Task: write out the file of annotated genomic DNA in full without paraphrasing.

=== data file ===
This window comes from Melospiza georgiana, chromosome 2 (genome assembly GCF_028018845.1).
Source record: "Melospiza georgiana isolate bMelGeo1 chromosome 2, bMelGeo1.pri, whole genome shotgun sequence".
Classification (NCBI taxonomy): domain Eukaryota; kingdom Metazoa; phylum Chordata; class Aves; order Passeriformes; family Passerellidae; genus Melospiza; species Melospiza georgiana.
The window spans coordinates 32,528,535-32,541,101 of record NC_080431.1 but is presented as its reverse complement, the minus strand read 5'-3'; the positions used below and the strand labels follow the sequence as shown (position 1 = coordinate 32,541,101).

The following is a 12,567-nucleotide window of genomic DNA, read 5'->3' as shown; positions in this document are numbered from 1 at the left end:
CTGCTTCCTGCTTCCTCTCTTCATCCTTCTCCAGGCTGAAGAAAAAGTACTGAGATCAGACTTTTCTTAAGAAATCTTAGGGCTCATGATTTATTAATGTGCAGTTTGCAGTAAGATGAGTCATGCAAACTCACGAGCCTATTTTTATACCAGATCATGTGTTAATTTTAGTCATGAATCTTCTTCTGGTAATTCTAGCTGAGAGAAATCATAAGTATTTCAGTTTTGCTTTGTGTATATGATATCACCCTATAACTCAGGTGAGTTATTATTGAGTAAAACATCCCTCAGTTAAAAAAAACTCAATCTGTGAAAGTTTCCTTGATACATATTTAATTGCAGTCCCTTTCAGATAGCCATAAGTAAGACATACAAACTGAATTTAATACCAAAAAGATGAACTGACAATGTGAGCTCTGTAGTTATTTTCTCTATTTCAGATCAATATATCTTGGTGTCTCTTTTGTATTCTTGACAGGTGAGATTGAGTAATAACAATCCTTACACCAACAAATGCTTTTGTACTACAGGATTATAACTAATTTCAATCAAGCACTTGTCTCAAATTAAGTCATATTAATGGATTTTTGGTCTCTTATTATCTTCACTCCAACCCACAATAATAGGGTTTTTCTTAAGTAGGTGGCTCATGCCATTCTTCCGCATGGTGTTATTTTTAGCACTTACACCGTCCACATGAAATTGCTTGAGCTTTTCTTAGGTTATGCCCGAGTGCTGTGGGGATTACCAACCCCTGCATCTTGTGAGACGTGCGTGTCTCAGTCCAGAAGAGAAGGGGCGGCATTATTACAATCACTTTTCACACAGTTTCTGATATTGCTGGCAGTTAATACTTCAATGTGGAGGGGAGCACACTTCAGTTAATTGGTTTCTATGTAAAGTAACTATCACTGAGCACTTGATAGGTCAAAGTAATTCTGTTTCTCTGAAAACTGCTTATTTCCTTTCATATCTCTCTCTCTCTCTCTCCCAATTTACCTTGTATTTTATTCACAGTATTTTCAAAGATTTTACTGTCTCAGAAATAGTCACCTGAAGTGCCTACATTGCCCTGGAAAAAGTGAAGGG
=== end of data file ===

This window comes from Melospiza georgiana, chromosome 2 (genome assembly GCF_028018845.1).
Source record: "Melospiza georgiana isolate bMelGeo1 chromosome 2, bMelGeo1.pri, whole genome shotgun sequence".
Classification (NCBI taxonomy): domain Eukaryota; kingdom Metazoa; phylum Chordata; class Aves; order Passeriformes; family Passerellidae; genus Melospiza; species Melospiza georgiana.
The window spans coordinates 32,528,535-32,541,101 of record NC_080431.1 but is presented as its reverse complement, the minus strand read 5'-3'; the positions used below and the strand labels follow the sequence as shown (position 1 = coordinate 32,541,101).

The following is a 12,567-nucleotide window of genomic DNA, read 5'->3' as shown; positions in this document are numbered from 1 at the left end:
CTGCTTCCTGCTTCCTCTCTTCATCCTTCTCCAGGCTGAAGAAAAAGTACTGAGATCAGACTTTTCTTAAGAAATCTTAGGGCTCATGATTTATTAATGTGCAGTTTGCAGTAAGATGAGTCATGCAAACTCACGAGCCTATTTTTATACCAGATCATGTGTTAATTTTAGTCATGAATCTTCTTCTGGTAATTCTAGCTGAGAGAAATCATAAGTATTTCAGTTTTGCTTTGTGTATATGATATCACCCTATAACTCAGGTGAGTTATTATTGAGTAAAACATCCCTCAGTTAAAAAAAACTCAATCTGTGAAAGTTTCCTTGATACATATTTAATTGCAGTCCCTTTCAGATAGCCATAAGTAAGACATACAAACTGAATTTAATACCAAAAAGATGAACTGACAATGTGAGCTCTGTAGTTATTTTCTCTATTTCAGATCAATATATCTTGGTGTCTCTTTTGTATTCTTGACAGGTGAGATTGAGTAATAACAATCCTTACACCAACAAATGCTTTTGTACTACAGGATTATAACTAATTTCAATCAAGCACTTGTCTCAAATTAAGTCATATTAATGGATTTTTGGTCTCTTATTATCTTCACTCCAACCCACAATAATAGGGTTTTTCTTAAGTAGGTGGCTCATGCCATTCTTCCGCATGGTGTTATTTTTAGCACTTACACCGTCCACATGAAATTGCTTGAGCTTTTCTTAGGTTATGCCCGAGTGCTGTGGGGATTACCAACCCCTGCATCTTGTGAGACGTGCGTGTCTCAGTCCAGAAGAGAAGGGGCGGCATTATTACAATCACTTTTCACACAGTTTCTGATATTGCTGGCAGTTAATACTTCAATGTGGAGGGGAGCACACTTCAGTTAATTGGTTTCTATGTAAAGTAACTATCACTGAGCACTTGATAGGTCAAAGTAATTCTGTTTCTCTGAAAACTGCTTATTTCCTTTCATATCTCTCTCTCTCTCTCTCCCAATTTACCTTGTATTTTATTCACAGTATTTTCAAAGATTTTACTGTCTCAGAAATAGTCACCTGAAGTGCCTACATTGCCCTGGAAAAAGTGAAGGG